25 Years Ago
Shetland stood alone in its fight over the rental for Sullom Voe terminal, SIC convener Mr A. I. Tulloch said this week, after the oil industry appeared to reject an attempt to hold negotiations on the issue.
Last month the SIC only renewed the the industry’s temporary licence to operate the terminal until February, rather than for a full year, in the hope, Mr Tulloch said, of persuading the industry “to come forward with serious proposals”.
While the industry argues that the terminal’s rental should be based on the “bare rental value”, without a £1,200 million terminal, and have offered £300,000 a year, the council has claimed back rent totalling over £250 million and wants the annual rent set at around £97 million.
The council has started a legal action in the Court of Session but this is unlikely to be heard before 1987.
But in a statement last week the industry made no mention of Mr Tulloch’s invitation for fresh negotiations. “The SIC originally paid a price of around £3m for the terminal site,” the BP statement from London pointed out, “and the industry’s view, as reflected in discussions with the SIC, is that an agreed rental should be based on the bare land value of the site. Industry has lodged its initial defences to the SIC summons and is currently preparing for the next stage of the SIC’s action.”
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Following this year’s successful tourist season Shetland Tourist Organisation are planning the biggest promotion drive ever staged by a local industry to ensure that the 1986 season is even better.
At the centre of the new promotion drive is a new “Shetland Bus” – a specially designed exhibition vehicle chartered by the STO for the campaign. This will be visiting Edinburgh, Newcastle, York, Croydon, Milton Keynes, Coventry, Manchester, Bolton, Preston and Glasgow in March.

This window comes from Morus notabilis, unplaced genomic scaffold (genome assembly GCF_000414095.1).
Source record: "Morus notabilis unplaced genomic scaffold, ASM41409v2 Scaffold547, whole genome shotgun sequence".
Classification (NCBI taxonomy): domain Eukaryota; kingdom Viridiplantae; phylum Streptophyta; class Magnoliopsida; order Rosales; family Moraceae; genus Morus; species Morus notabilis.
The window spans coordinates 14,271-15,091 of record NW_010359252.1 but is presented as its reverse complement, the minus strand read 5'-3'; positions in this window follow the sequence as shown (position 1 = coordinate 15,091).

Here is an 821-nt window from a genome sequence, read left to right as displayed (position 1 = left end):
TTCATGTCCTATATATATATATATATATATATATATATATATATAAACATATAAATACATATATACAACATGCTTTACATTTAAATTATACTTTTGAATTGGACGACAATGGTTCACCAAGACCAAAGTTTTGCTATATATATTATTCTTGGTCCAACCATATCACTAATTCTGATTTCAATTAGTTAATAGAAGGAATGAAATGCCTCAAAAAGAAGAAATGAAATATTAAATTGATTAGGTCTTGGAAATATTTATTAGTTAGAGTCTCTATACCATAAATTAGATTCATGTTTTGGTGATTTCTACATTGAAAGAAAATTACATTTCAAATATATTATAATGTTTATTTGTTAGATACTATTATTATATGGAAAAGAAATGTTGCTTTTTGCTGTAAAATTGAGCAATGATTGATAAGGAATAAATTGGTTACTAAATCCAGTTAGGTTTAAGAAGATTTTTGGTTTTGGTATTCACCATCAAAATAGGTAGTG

At six of the locations during the two-week campaign special shows will also be held. The Shetland Experience will feature slides and commentary from Bobby Tulloch and music from Trevor Hunter and other local musicians.
50 Years Ago
After the schools re-opened, there was still one in four of the boy school-leavers at summer who hadn’t found a job, and one in six of the girls was also unemployed.
These facts were given at a meeting of the Youth Employment Sub-Committee on Monday night. Altogether, 53 boys and 49 girls left school at summer. Of these, 30 boys and 35 girls were in work or had gone to other schools, including the Nautical College, pre-nursing college, homecraft school, etc.
Of the remainder, nine boys and six girls were not seeking employment, leaving 14 boys and eight girls unemployed and registered for work.
The latest available figures for juvenile employment in the county are for 11th July, the time when seasonal employment in the county was probably at its highest.
These show that 27.9 per cent of boys and 17.1 per cent of girls under 18 were unemployed – an overall average of 22.7 per cent. Taking the north and outer isles as a single group the percentage was 33.7, or nearly one in three.
There is no real unemployment among young people in the Lerwick and Scalloway areas; the problem remains in the more remote districts.